In our last post, The Science of Success: Help Children Succeed At School, we discussed how important it is to teach children Non-Cognitive Skills. Non-Cognitive Skills include:
These Non-Cognitive Skills enable children to handle stress and manage strong emotions. More important, they may be a better predictor of academic success than IQ.
How can we help children develop these skills? In this week’s post we will discuss how we can help children develop the self-control needed for emotional regulation.
Dr. Oren Meyers of A+ Solutions, says that children can learn how to manage their feelings. Children will cry, scream, yell, and have tantrums often because their feelings are so overwhelming for them. The same can happen with adults. Children need to learn how to manage their feelings and express them in healthy ways.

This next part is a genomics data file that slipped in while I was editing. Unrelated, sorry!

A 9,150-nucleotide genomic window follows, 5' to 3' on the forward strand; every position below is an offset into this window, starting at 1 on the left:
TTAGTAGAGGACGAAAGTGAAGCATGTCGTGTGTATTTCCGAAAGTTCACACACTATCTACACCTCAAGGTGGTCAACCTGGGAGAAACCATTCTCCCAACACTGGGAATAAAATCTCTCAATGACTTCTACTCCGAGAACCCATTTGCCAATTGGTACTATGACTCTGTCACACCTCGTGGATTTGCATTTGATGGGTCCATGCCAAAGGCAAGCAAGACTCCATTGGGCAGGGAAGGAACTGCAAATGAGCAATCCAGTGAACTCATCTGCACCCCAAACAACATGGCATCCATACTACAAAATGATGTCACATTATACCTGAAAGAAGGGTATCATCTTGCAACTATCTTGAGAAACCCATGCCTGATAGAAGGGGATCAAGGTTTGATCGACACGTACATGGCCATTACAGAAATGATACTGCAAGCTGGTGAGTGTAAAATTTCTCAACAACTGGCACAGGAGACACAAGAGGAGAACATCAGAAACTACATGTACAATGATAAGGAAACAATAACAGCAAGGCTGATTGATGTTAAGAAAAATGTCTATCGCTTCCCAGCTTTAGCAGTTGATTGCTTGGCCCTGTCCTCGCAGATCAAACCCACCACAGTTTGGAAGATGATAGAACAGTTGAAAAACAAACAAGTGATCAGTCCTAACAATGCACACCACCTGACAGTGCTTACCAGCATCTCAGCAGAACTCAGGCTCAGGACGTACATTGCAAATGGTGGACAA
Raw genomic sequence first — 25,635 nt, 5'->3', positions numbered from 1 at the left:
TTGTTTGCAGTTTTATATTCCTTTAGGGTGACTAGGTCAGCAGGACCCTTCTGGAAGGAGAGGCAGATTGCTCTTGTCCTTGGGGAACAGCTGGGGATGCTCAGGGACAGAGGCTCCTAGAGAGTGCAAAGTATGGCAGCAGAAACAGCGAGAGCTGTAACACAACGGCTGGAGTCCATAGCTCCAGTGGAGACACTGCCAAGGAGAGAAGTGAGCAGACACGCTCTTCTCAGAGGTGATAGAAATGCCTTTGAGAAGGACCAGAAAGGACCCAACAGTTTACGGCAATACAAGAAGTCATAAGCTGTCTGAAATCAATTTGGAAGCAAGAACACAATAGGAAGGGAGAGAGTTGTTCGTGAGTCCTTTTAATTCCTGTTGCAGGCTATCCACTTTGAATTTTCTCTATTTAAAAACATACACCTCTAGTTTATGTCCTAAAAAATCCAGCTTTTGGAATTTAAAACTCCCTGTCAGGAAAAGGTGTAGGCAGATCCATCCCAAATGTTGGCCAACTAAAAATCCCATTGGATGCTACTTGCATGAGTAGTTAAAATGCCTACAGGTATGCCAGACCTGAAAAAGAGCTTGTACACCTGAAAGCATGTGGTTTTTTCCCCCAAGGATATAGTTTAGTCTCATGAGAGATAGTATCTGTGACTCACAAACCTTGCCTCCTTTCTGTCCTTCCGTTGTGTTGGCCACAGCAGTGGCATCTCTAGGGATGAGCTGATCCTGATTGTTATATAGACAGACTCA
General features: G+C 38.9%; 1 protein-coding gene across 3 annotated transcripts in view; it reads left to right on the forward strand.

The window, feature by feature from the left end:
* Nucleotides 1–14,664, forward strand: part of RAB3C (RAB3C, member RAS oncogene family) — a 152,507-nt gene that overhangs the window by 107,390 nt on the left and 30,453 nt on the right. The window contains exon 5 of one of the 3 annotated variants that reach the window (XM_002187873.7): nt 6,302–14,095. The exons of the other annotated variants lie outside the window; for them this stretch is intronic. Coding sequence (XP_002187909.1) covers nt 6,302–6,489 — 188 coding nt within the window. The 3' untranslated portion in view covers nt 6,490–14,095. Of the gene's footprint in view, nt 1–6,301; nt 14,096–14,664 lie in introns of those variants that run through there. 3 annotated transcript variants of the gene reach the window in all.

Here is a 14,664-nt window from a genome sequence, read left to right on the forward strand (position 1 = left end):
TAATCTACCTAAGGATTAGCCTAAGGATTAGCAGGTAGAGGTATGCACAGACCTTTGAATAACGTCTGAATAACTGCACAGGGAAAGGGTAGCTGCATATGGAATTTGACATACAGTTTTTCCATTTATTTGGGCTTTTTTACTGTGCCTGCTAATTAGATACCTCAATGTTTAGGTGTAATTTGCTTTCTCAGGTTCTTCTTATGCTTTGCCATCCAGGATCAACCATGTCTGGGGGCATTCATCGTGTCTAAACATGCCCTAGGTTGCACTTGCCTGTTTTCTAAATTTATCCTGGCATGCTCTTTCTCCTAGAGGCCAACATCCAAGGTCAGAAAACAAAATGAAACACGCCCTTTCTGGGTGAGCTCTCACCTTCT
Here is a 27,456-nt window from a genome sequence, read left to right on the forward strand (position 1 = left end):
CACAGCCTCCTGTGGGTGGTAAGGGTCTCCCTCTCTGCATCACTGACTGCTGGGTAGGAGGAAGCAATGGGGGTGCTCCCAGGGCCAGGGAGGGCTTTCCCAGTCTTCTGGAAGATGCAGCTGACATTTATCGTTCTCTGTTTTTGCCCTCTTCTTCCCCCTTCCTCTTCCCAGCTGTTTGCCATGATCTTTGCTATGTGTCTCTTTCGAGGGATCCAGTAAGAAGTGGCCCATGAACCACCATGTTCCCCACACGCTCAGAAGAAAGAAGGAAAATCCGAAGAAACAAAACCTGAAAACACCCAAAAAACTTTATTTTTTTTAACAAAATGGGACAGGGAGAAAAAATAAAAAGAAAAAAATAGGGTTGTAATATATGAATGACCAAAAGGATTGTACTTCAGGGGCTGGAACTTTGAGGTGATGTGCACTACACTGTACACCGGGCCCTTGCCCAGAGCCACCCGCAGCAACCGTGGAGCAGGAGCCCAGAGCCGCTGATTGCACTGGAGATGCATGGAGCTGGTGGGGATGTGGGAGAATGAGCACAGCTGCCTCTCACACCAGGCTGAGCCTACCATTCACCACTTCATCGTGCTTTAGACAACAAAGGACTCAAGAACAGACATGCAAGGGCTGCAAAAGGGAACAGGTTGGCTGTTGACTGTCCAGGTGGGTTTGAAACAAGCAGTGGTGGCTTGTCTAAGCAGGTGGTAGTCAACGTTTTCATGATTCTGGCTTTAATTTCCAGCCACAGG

Many therapists begin will use a feeling chart with children like the one pictured here to help clients begin the process of labeling their feelings:
Discussing feelings with a young client is a great way to expand children’s vocabulary and teach them the emotional language that they need to manage their feelings.
Here are examples of how you can discuss feelings with your child, helping them learn self-control:
Show a feelings chart to the child.
• Ask your child if they understand the words for the feelings on the chart.
• Work together to define the words.
• Ask if your child has experienced any of those feelings and when they occurred.
• Take turns discussing past events when you or your child had the feelings on the chart.
• It is best to start with positive events, for instance, someone complimented you at school and that made you feel happy and proud.
• Then you can discuss some negative events, for instance, how it felt when someone called you a name or said something insulting to you.
• Review often
• Younger children can be asked to imitate or draw faces to match the chart
• You can play Simon Says games to review the feelings portrayed by the pictures, for example: “Simon Says, look frustrated today.”
Bloomquist, M. (2013) Skills Training for Struggling Kids. Guilford Press. NY